Mama's house now has the iron sheet roofing and she is much more comfortable and things are kept dry at home. We also met one of the youths who has been trained in keeping
chickens. He started with 2 chickens and now has lots of them. He has learned how they need to be kept to breed and successfully hatch chicks. There were several ages of chicks running around. He was even building a new chicken coop on the side of his house because his business was growing so successfully. These are the kind of things the organization targets directly and it is most definitely showing success.

We then went to meet a group, a youth group, that is going to provide vocational training to the youth of the area. The chicken-keeping project is ran from here and we saw a latrine built under the scheme earlier in the day. We met in their office with around 10 young people and were told about what they are doing and, of course, what they needed funding for. The main concern was that they were being kicked out of the office in December. They already had some land but needed several thousand Kenyan shillings to start a centre on it. They also told us they were lacking skills but we established that several of the youths had built their own homes on their family land so pointed out to them they were actually a lot more skilled than most.
We asked, "why not build your own office on the land you already own?"
There were some half hearted excuses, like "we need a brick and mortar building".
"Why?" we asked .. No answer.
Another cultural problem is that each man will build his own house differently and they couldn't possibly work together so we laid the challenge, "build your own office, we will work with you too!"

The challenge was taken and we were told "next time you come back to Kenya you may see".......
So part 2 of the challenge was "build it by next week"!
Silence for a few seconds and then "it's possible"

So, next Saturday, the 15th August, Alec, Edward, Moses and I, and whoever else we can rope in, will all pull together to build this office in a day. We are providing the iron sheet as there is literally no funding available. Alec and I have a bet since Alec has the construction knowledge but I have faith in this community and believe that if they will just start working together, anything can be achieved.

We left the group in high spirits and tracked off to meet the widows of this region, they were meeting together at one of the widows houses. A very old lady stood up and asked; "Why are you so different to me? Why are your people succeeding and mine not?" she asked.

After seeing many things and having many late night discussions, a big influence on things not moving forward in this region are the cultural restraints;
- women not being allowed to do things for them selves
- others not being able to help for fear of back luck or death
- the beliefs that God will somehow bring them everything they pray for.

I can really only hope that people will soon start to believe hard work and working together can only improve things.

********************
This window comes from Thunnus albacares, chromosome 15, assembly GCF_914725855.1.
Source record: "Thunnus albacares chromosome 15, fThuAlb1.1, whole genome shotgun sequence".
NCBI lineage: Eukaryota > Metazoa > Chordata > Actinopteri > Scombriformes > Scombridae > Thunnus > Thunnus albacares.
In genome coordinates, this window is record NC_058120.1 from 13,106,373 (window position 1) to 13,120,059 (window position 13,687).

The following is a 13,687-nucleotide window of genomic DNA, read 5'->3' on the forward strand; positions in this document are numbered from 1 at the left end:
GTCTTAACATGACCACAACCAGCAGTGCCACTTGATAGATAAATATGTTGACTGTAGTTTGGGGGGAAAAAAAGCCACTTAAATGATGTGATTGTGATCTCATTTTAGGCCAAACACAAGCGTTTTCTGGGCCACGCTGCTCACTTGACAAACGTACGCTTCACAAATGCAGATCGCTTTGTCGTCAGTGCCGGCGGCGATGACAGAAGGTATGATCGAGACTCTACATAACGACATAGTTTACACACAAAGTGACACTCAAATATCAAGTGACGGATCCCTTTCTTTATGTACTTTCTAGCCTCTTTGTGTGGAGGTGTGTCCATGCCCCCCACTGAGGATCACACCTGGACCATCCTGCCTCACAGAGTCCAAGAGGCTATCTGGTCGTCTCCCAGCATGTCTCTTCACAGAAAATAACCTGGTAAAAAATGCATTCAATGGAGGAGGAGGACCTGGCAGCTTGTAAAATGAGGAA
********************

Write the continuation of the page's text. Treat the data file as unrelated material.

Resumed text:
[Deb Cartwright, Yala]

Technorati Tags: , , , , , ,

Monday, August 10, 2009

Volunteering journal from Yala and photos from Nakuru

Deb's managed to write a few words down without losing everything by either the power going down, or losing the connection!! Truthful and shocking at the same time but exactly why things need to change.

If you can't get access here's a few parts:

"The head mistress here is something special. The school also has a feeding program which is sponsored 70% by the Millenium Project. Millennium have been here for 5 years which means that they are about to pull out. Assessments are being carried out in the area by Millennium, but the head mistress seems to think it is inevitable and is deeply concerned.
The reason why the help is only 70% here is because of the schemes run by the school itself to subsidize the food program and to try and sustain themselves, all lead by the head mistress. A poultry project has been started, there are now many chickens and they are continuing to grow in numbers, which can both be eaten and sold at market There are local breeds of chicken which also lay eggs for eating. The school now has 3 cows, 2 of which are pregnant, there is a very large vegetable farm, which again goes into the food program and is sold at market. There is a tree plantation as this is being encouraged by the government and trees can be sold to the government. There are fruit trees including quite a few banana trees. However there are 853 children at the school and they are not yet at a level to sustain themselves. The head mistress has lots of great plans for the future and truly is an inspiration to the future young adults of Kenya."

Deb & Alec are visiting Yala to see what needs to be done with Edward's organisation to help the local widows and children.
"CWOSUP is a fairly new organization and is yet to set up it’s centre or even acquire the land it needs to house the centre. There are groups scattered around the community which are receiving help, I’m glad to say in a sustainable way, but there is a long way to go for them. The schedule mainly comprised of us visiting these groups and also other established organizations which CWOSUP aspire to and are linked with in some way. Whilst we were in the meeting, one of the social workers received a report that a baby had been thrown into a toilet. The toilets in the area are of the hole in the ground type, which drop into 40 feet deep pits. The baby had been rescued by the police, he had apparently been there for a day and was found amongst snakes. We went to visit the baby in the children’s ward that afternoon. He seemed to be doing fine considering and has now been taken to one of the local children’s homes where we’ve received reports that he is doing well."

There are some fantastic photos from Christina, currently in Nakuru, assisting the LLK organisation and the kids of the Rhondda slum area. Click here and enjoy !